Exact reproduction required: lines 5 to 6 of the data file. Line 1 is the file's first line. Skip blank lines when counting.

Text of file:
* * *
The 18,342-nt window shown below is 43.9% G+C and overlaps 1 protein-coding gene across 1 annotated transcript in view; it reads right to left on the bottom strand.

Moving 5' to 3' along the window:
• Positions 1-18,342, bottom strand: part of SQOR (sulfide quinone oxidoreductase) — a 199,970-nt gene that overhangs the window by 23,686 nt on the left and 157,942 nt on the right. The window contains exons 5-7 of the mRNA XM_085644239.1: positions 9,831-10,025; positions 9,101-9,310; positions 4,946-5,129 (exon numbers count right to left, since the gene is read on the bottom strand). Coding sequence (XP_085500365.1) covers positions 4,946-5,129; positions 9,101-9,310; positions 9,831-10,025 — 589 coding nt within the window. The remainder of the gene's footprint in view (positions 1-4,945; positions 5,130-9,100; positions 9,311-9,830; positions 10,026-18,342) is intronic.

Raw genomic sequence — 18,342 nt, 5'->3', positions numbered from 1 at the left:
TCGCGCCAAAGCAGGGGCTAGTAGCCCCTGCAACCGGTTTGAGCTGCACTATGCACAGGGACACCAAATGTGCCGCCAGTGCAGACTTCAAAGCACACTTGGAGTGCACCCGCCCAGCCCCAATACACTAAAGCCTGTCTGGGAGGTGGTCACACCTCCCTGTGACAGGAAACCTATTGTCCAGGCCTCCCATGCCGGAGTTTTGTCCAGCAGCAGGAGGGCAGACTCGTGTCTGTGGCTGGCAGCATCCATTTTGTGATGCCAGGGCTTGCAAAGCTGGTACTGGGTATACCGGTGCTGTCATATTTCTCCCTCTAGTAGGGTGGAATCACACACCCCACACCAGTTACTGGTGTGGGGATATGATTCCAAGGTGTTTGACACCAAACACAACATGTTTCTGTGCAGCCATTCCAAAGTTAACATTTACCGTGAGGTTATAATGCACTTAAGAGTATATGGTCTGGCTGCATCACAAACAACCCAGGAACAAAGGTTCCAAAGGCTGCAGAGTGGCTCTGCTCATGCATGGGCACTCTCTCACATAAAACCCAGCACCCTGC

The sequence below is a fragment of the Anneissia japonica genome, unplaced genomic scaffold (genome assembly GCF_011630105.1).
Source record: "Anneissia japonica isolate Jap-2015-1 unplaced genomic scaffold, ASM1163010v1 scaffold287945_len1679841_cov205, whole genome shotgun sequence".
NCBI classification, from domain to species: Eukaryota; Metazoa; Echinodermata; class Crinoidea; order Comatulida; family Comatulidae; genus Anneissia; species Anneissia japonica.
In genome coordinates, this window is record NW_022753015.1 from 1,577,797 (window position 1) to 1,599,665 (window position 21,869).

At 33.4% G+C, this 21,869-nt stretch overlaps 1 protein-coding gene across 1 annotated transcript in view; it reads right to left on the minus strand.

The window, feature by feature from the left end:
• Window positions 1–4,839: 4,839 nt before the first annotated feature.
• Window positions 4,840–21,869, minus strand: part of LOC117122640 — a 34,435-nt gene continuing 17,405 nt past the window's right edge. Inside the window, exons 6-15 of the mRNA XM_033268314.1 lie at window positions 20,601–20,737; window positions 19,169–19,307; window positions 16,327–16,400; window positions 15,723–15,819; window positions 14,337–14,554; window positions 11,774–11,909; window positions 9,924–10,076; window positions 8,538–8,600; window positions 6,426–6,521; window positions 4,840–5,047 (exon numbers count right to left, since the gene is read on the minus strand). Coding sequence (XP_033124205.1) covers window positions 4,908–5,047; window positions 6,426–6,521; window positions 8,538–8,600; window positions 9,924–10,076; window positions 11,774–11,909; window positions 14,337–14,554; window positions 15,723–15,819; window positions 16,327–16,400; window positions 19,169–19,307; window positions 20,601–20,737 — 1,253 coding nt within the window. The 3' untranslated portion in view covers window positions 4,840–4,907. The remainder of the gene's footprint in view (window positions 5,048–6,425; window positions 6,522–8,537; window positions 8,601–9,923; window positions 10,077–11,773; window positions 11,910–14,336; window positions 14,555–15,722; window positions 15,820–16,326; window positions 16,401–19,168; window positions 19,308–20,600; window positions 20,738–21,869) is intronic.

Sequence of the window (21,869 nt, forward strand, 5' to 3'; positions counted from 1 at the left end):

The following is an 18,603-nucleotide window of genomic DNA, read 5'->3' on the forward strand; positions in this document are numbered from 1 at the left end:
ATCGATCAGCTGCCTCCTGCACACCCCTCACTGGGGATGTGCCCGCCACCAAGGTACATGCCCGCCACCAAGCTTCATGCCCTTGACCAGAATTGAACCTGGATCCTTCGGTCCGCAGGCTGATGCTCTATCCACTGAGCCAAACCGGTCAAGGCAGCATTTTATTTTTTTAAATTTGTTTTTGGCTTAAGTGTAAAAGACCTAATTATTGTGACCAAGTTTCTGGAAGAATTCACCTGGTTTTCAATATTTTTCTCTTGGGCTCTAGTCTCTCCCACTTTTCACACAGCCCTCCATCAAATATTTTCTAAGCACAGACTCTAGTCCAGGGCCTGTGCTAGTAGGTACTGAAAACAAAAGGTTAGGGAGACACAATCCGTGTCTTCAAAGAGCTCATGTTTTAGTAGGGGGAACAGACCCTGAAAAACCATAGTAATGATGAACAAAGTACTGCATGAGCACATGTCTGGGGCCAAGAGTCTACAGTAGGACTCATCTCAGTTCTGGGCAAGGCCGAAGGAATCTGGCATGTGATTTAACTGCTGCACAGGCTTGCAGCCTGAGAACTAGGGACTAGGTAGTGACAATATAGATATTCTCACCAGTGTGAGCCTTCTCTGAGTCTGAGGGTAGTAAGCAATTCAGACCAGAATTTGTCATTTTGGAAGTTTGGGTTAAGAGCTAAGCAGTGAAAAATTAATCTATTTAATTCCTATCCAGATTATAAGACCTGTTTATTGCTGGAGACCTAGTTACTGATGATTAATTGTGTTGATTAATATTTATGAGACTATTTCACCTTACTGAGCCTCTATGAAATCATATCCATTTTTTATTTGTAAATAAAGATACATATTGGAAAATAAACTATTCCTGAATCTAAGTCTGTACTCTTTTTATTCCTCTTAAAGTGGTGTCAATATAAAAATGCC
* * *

TCGCGCCAAAGCAGGGGCTAGTAGCCCCTGCAACCGGTTTGAGCTGCACTATGCACAGGGACACCAAATGTGCCGCCAGTGCAGACTTCAAAGCACACTTGGAGTGCACCCGCCCAGCCCCAATACACTAAAGCCTGTCTGGGAGGTGGTCACACCTCCCTGTGACAGGAAACCTATTGTCCAGGCCTCCCATGCCGGAGTTTTGTCCAGCAGCAGGAGGGCAGACTCGTGTCTGTGGCTGGCAGCATCCATTTTGTGATGCCAGGGCTTGCAAAGCTGGTACTGGGTATACCGGTGCTGTCATATTTCTCCCTCTAGTAGGGTGGAATCACACACCCCACACCAGTTACTGGTGTGGGGATATGATTCCAAGGTGTTTGACACCAAACACAACATGTTTCTGTGCAGCCATTCCAAAGTTAACATTTACCGTGAGGTTATAATGCACTTAAGAGTATATGGTCTGGCTGCATCACAAACAACCCAGGAACAAAGGTTCCAAAGGCTGCAGAGTGGCTCTGCTCATGCATGGGCACTCTCTCACATAAAACCCAGCACCCTGC

The sequence below is a fragment of the Anneissia japonica genome, unplaced genomic scaffold (genome assembly GCF_011630105.1).